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Listen to Excess Baggage for

02 June 2007

Japan is a country made up of over three thousand islands.  The largest ones are Honshū, Hokkaidō, Kyūshū and Shikoku.  With the world's tenth largest population of about 128 million people, it is a land of great contrasts and has always been something of an enigma to the western world.  While absorbing many of the trappings of the modern industrial age, it has retained its own ancient ways of life, customs and traditions as well as putting its own stamp on the new ones.

John McCarthy is joined by three guests who have not only been to Japan as short term visitors but liked the place so much they decided to live there for a while;

Julie Bromilow has recently returned from an extended stay in Japan on an project researching education in sustainable development;

Dr Simon May was invited as a visiting professor of philosophy to Tokyo University and wrote about the ‘powerful quirkiness of ordinary things in Japan’ in his book entitled Atomic Sushi;

Events manager, Sophie Branscombe organised the 2001 Japanese festival in London and has lived in Japan, exploring and travelling around the country, learning the language and the ancient arts of the tea ceremony and flower arranging.

Presented by John McCarthy

The torii (gate) of Itsukushima Shrine, in the town of Miyajima on Itsukushima Island, Hiroshima Prefecture, Japan

Photo:  The torii (gate) of Itsukushima Shrine, in the town of Miyajima on Itsukushima Island, Hiroshima Prefecture, Japan.  It is one of Japans most popular tourist attractions, and the view of the gate in front of the islands Mount Misen is classified as one of the Three Views of Japan.

This week’s guests:

Julie Bromilow
works in environmental education with the Centre for Alternative Technology in Machynlleth in mid Wales.  She has just returned after spending eighteen months in Japan on a government scholarship researching education in sustainable development.  Julie had previously travelled to Japan to teach English in Tokyo.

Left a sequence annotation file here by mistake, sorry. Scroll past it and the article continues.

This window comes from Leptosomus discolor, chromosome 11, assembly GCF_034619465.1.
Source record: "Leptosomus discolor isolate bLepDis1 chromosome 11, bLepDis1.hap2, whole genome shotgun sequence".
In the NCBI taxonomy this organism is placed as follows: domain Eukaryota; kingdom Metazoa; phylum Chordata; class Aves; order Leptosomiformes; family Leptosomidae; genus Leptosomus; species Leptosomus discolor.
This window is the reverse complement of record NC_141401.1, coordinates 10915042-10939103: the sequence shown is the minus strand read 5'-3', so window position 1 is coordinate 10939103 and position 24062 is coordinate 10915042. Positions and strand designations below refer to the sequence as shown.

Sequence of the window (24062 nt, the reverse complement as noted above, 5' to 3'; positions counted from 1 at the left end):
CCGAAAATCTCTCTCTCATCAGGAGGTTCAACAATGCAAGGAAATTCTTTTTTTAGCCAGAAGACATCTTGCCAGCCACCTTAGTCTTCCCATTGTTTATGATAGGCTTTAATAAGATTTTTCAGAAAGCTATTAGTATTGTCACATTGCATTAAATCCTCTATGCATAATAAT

In keeping with her environmental interests she went to Japan and back by land and sea.  On the way home he travelled 11,000km by train, 2,000 by sea and 400 by bus. 

International WWOOF Association (IWA)

WWOOF is dedicated to helping those who would like to volunteer on organic farms.

Dr Simon May is a Fellow of Philosophy at Birkbeck College in London and specializes in German philosophers.  In 2001 following a paper Simon had written on the ethics of Nietsche, he was invited to Tokyo University. Simon had already made several short visits and wanted to get a deeper understanding and experience of the country.  He has since returned several times.

Simon recorded anecdotes from everyday life, his encounters and friendships with students, a sushi master, kimono weavers and Zen priests in Japan, in his new book ‘Atomic Sushi’.

Atomic Sushi
Publisher: Alma Books Ltd
ISBN-10: 184688022X
ISBN-13: 978-1846880223

Sophie Branscombe is an events manager for the Mayor’s office currently organising the Coin Street Festival which takes place this weekend.  She organised the 2001 Japanese festival for the Japanese embassy in London.  She took a masters in Japanese art and has also managed the Japanese Beatles.  She worked in the Japanese tourist office in London and has contributed to the latest (2005) Rough Guide to Japan.

Sophie lived in Japan for three years and has since been back often to visit friends and to explore parts of the country she hasn’t visited before.

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John McCarthy John McCarthy is a widely travelled journalist and presenter with a particular interest in the Middle East.
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